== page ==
Walking through the streets of DC this past weekend, you couldn't help but feel a rarefied sense of excitement in the air. For a city that has witnessed so many historical moments, none seem to have galvanized the population as much as President Barack Obama's inauguration to the highest office in the United States.
I stood in front of the US Capitol building, watching the ceremony surrounded by the very people the President was calling to action. An Asian woman to my right, a Polish-French international student to my left, an African American couple with two young children in front of me; we represented everything Obama has strived to achieve throughout the last two years of his campaign, a renewed sense of community, unity and responsibility to one another.
The urgency in President Obama's words and his desire to inspire Americans to work together to overcome the multiple crises facing our country were apparent. But most of all, especially in the faces of all of the children, you could feel hope, a tangible sense that together, we can overcome any obstacles we may face. This feeling culminated yesterday when President Obama took the Oath of Office and pledged to uphold the Constitution of the United States, which just 150 short years ago stated that African Americans were each to be counted as three-fifths of a white person. The sense of history and achievement was overwhelming.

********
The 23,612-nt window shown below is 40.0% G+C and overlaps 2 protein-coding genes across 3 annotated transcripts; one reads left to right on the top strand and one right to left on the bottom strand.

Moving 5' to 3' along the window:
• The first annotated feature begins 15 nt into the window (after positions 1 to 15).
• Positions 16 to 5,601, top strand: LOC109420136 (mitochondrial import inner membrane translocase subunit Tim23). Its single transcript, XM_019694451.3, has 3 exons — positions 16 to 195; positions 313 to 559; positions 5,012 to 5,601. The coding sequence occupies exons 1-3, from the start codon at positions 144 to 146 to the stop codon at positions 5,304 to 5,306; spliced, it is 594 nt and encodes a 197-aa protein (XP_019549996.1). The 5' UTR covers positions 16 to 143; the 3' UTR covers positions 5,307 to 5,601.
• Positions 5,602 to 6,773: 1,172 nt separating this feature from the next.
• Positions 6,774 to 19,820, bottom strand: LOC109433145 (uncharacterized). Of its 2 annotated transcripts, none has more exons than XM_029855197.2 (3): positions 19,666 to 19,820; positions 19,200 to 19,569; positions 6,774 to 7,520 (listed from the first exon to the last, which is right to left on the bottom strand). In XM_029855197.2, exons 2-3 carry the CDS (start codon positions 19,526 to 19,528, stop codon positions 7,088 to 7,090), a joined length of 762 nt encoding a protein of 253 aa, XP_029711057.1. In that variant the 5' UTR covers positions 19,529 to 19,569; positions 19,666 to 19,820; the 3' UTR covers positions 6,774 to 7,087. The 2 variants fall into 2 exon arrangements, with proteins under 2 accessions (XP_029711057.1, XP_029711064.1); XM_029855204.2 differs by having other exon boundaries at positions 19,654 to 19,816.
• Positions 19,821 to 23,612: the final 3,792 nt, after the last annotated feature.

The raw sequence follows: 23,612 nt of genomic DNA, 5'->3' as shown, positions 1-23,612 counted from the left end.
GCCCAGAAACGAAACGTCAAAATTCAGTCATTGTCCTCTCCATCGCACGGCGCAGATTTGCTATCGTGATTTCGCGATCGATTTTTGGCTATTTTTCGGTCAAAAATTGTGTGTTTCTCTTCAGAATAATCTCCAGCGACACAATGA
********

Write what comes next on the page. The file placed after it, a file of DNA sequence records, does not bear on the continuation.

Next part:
There were millions of people gathered yesterday to celebrate President Barack Obama's inauguration. Young or old, White, Black, or Latino—it just didn't matter. What did matter was, as President Obama so eloquently stated, "The time has come to reaffirm our enduring spirit; to choose our better history; to carry forward that precious gift, that noble idea, passed on from generation to generation: the God-given promise that all are equal, all are free, and all deserve a chance to pursue their full measure of happiness."